• Now, when we 'mark' an event, it's not necessarily a happy or

  • a sad event; it could be either. For example, people often 'mark'

  • the anniversary of an end of a war with a minute's silence.

  • Yes, there's lots of ways we can do collective commemoration,

  • or collective acts that we all do to 'mark' a serious

  • or sad occasion, and in particular anniversaries.

  • And yeah, you can do all sorts of things to 'mark' events.

  • So, William and Kate are 'marking' the seventy-fifth birthday of the

  • NHSseventy-third birthday, sorryof the NHS,

  • by going to a church service and they're also going to have a party,

  • a tea party, in Buckingham Palace with some guests.

  • So, they're 'marking' a birthday with a birthday party.

  • Lovely. OK. So, let's get a summary of that:

  • Time now for a recap of the vocabulary please.

  • Yes, we had: 'honours' – shows respect, often by giving an award.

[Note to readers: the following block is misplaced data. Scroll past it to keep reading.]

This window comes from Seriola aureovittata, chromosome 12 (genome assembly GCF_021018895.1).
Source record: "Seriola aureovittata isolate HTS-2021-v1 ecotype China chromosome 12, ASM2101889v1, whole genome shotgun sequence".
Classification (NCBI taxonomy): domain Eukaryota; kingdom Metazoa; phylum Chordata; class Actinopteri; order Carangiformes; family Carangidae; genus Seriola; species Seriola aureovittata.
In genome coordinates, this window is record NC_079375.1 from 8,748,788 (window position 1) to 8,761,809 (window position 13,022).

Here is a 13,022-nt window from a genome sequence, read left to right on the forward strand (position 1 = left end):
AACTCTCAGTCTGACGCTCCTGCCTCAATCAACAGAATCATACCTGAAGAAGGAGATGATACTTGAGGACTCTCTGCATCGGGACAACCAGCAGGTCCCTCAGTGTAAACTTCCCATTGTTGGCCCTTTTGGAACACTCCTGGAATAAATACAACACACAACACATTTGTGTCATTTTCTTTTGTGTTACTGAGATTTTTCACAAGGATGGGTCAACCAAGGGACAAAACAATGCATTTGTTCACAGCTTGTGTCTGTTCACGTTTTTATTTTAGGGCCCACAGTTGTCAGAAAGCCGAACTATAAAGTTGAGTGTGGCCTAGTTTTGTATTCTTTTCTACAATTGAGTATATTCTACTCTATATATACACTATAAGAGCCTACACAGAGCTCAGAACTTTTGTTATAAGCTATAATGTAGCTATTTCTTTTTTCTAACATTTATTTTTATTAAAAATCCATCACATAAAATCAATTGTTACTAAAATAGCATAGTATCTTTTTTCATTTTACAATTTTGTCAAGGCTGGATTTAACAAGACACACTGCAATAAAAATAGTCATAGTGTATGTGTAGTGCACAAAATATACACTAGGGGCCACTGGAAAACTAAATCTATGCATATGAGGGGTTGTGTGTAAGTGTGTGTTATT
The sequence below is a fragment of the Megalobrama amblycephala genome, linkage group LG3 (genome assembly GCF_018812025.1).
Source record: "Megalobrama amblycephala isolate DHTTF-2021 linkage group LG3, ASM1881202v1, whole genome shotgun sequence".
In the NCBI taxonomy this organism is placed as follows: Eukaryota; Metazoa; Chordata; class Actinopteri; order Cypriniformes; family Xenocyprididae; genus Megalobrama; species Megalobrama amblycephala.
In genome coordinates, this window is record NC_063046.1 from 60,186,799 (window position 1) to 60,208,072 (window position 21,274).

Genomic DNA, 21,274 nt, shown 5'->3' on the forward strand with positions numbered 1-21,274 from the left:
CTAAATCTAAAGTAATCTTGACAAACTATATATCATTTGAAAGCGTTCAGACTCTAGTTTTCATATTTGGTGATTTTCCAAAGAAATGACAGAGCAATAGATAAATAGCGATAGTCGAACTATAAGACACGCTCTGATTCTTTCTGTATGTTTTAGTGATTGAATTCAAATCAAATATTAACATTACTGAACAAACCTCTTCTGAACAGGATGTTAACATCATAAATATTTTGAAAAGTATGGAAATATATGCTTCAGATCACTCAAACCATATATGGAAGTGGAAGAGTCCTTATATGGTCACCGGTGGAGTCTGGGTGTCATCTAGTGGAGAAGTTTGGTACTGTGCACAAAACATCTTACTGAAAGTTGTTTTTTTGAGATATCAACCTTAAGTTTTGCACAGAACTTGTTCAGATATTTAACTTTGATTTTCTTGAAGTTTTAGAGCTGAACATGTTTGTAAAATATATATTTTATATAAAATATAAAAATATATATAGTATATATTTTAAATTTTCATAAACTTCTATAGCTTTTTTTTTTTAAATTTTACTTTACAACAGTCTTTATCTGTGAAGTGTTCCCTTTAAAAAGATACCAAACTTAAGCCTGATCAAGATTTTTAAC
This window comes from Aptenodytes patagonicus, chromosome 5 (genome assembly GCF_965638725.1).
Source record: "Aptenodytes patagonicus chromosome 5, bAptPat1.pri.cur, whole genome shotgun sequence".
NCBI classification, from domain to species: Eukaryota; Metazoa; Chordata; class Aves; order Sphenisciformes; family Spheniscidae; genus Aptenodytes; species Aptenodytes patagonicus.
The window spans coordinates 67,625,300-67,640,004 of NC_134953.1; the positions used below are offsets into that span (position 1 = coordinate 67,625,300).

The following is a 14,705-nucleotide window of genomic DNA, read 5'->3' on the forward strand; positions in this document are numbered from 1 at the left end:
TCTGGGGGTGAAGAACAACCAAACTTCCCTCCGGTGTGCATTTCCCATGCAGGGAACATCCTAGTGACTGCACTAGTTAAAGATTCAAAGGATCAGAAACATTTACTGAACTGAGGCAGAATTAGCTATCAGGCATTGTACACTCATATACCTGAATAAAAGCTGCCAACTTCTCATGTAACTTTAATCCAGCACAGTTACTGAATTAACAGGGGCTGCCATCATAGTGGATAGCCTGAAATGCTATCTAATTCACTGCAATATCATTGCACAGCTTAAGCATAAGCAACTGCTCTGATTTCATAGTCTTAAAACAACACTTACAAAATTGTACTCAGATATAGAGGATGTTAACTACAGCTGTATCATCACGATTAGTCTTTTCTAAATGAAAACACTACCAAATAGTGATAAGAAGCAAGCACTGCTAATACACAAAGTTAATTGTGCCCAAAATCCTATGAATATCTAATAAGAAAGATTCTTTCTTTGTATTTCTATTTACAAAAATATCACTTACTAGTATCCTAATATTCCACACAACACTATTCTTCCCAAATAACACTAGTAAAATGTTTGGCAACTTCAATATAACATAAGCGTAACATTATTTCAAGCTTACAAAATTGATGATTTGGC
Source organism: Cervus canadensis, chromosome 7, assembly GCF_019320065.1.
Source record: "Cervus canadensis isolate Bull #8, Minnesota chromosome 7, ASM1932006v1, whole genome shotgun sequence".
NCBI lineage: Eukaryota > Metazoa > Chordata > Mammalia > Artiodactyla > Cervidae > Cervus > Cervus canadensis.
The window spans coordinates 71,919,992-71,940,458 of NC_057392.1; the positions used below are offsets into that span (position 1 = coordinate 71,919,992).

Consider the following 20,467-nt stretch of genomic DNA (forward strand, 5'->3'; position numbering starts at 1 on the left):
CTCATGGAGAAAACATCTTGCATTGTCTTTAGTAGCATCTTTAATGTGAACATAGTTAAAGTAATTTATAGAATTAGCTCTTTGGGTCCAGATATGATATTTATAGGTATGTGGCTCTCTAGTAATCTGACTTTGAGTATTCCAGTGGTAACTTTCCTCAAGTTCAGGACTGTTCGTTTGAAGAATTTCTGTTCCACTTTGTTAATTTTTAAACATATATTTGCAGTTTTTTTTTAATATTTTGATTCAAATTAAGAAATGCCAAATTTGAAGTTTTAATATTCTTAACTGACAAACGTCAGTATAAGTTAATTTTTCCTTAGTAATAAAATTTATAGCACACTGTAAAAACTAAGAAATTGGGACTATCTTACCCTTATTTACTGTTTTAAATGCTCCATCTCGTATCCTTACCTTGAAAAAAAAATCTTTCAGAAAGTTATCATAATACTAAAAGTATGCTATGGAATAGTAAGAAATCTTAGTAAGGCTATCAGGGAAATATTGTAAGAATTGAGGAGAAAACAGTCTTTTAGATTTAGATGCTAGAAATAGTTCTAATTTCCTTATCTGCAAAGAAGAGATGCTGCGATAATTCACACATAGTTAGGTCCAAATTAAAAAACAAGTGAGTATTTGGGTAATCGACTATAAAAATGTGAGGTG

• We had 'frontline' – describes someone with a leading role in an activity.

  • And we had 'mark' – celebrate or show respect to something.

  • If you want to test yourself on the vocabulary,

  • there's a quiz on our website bbclearningenglish.com.

  • And don't forgetyou can find us all over social media.

  • Thanks for joining us and goodbye.

  • Bye.

Hello and welcome to News Review from BBC Learning English.

Subtitles and vocabulary

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B1 frontline headline honour catherine health service award

Queen gives medal to health service: BBC News Review

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    林宜悉 posted on 2021/07/07
Video vocabulary